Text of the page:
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Bringing Farm To Table To Life At Chicago Ideas Week

By Kristine Sherred in Food on Oct 20, 2014 4:40PM

Urvashi Rangan and Errol Scheizer w/ Louisa Chu at Chicago Ideas Week, Food: The Path to Your Plate (Kristine Sherred/Chicagoist)

Shamelessly asking questions might just have the power to fix our food system.

That sentiment of curiosity and its accompanying thirst for knowledge was the underlying theme of last Wednesday's Chicago Ideas Week featured food talk at the Cadillac Palace Theater. Moderated by Louisa Chu of WBEZ's Chewing the Fat and attended by an orchestra section's worth of Whole Foods' customers and home chefs, "Food: The Path to Your Plate," while not especially provoking for an accomplished foodie, offered insight to all levels of our food supply chain.

Though one may shudder at that phrase "Farm to table" (almost as hard as one should shudder at a server's utterance "small plate concept"), this talk candidly brought its meaning to life. Introduced by Chu's description of "mutually beneficial but delicate relationships," Chef Mario Batali, comfortable in his Crocs and incredibly articulate in his vision, underscored the importance of the chef-farmer relationship to not just the restaurant but to the community as a whole.

Batali told the audience that by agreeing to buy produce or meat directly from a small family farm, the farmer is typically guaranteed a price per pound, ensuring that almost every seedling eventually finds its way to the plate. Plus, he emphasized, chefs' growing comprehension of the seasons and their desire to utilize unusual locally grown ingredients allow the farmers to grow dozens of varietals, thus giving the "unique and ethereal flavor of that particular region" the opportunity to shine. He encouraged the audience to cook without fear, to "embrace the odd."

The chef-farmer bond was exemplified in real time as Chef Stephanie Izard and the kindhearted Marty Travis of Spence Farm discussed the way they do business with one another. The most important conversations, Travis said, occur in the back alleys of restaurants, where chefs take a moment to describe a new vegetable they tried or an herb that was unlike any other. Then Travis embarks on the hunt to find the right seedling to cultivate it on his farm. Chef Izard was humble in lauding Travis and his contemporary, often youthful, farmers—many of whom have been mentored by Marty - as encyclopedias. Ask questions at every turn—your farmer knows a thing or two about the seasons and the soil.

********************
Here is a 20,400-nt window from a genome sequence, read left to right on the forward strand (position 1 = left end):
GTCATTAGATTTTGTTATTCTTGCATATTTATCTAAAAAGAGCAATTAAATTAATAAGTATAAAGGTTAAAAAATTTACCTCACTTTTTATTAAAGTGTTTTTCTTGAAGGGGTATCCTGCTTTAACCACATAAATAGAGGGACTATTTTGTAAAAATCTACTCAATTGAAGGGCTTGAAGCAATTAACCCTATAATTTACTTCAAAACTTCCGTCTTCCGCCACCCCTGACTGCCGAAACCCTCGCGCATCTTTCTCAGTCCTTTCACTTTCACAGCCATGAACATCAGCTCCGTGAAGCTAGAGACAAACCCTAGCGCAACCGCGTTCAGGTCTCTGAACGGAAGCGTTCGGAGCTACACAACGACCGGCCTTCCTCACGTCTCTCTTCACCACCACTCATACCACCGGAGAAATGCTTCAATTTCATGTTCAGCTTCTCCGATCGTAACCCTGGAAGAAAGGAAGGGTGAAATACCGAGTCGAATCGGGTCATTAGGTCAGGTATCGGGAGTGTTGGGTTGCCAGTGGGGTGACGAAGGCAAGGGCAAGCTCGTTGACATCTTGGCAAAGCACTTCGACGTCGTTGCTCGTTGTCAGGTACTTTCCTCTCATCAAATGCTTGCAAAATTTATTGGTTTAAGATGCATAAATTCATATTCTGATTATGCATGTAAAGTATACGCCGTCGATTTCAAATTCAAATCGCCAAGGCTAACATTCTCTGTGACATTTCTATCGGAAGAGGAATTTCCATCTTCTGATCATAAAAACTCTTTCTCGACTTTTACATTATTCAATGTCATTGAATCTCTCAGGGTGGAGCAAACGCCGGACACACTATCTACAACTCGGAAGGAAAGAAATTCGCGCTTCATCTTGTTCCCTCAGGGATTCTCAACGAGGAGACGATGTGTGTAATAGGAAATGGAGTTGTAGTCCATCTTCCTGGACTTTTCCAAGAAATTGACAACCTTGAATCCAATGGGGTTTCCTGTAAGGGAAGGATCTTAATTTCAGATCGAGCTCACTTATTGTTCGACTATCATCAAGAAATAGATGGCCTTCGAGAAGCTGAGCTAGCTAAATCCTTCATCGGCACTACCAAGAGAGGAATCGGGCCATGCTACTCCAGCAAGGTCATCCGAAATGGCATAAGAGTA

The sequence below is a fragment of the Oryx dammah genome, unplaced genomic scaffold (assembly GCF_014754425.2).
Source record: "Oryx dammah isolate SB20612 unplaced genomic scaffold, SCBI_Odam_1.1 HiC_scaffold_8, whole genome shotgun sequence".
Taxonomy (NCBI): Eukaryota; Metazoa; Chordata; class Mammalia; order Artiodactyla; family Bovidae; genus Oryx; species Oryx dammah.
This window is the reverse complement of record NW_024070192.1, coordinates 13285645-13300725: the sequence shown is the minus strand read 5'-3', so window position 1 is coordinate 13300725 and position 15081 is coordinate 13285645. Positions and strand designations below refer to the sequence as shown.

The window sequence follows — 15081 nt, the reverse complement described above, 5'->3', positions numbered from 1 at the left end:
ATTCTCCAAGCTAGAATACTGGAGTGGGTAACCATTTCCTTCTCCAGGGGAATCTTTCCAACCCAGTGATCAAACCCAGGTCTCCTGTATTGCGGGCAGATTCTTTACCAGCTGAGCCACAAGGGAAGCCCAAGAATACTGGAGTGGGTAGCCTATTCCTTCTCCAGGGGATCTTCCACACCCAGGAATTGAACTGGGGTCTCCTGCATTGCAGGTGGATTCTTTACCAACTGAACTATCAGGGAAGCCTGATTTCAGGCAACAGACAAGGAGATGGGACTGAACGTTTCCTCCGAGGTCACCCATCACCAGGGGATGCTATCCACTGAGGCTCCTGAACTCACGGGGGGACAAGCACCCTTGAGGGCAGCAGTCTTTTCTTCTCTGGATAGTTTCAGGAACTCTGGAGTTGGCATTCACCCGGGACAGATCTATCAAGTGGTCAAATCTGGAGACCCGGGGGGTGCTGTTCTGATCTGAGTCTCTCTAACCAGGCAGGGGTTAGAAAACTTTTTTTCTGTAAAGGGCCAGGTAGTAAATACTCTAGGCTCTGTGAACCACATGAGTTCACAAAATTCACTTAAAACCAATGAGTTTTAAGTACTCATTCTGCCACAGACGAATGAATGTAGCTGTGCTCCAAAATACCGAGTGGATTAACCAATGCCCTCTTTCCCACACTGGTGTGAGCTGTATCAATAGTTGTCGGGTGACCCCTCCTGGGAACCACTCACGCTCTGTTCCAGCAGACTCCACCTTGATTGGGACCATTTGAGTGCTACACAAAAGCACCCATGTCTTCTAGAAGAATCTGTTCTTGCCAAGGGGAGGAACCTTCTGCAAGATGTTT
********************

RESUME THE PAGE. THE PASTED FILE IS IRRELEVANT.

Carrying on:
Which brings us to trends, like the Cronut or kale. Mitchell Davis, Executive Vice President of the James Beard Foundation, proffered this equation for the evolution of food: personal tastes lead to trends, which have the power to change behavior (hence, kale) and in turn effect a paramount shift in that industry or process. Davis admits that the Cronut might be a passing fad but contends that kale is here to stay, a truth that respected menus and kale farmers the world over would hardly deny.

On the darker side, hard facts and figures were offered by the regulation and retail side of the food spectrum. Gary Hirshberg, a former Stoneyfield president and co-chair of, a website lobbying for stricter GMO (genetically modified organism) labeling in the US, highlighted the country's lagging transparency laws. Trailed by Brazil and Argentina, the US sells more processed foods containing GMOs than any other country: 80 percent of these foodstuffs here contain GMOs.

What we learned: superweeds, resistant to herbicides, are now a huge problem and raining more herbicides down on our fields swarming with crops genetically modified to resist them is not the solution, though that is exactly what the FDA has plans to do. Travis reinforced this point by comparing a sustainable soil to a sponge. Once you cover it with chemicals, it becomes tough to the touch.

Perhaps one of the most enlightening moments was hearing Whole Foods' Executive Global Grocery Coordinator, Errol Scheizer, say outloud that the organic stamp should be the "point of entry, not the highest standard for sustainability." And this coming from a mega-chain where organic certified products account for 45 percent of sales, according to Scheizer.

As demand for organic foods has increased across the board, Whole Foods has struggled to maintain a constant supply of organic items. The depressing part remains that certification does not guarantee sustainability nor genuine practices. And terms like "grass-fed," "pasture-raised," and "natural" are not even federally regulated. In fact, the Food Safety and Sustainability Center for Consumer Reports is campaigning to ban the label "natural" entirely, says Executive Director Urvashi Rangan. The term has been shown to mislead consumers more than any other. Even worse, the USDA has no definition for "humane." The takeaway: scrutinize those claims!

To join the labeling debate, visit and Visit Spence Farm to support their efforts to nurture young farmers.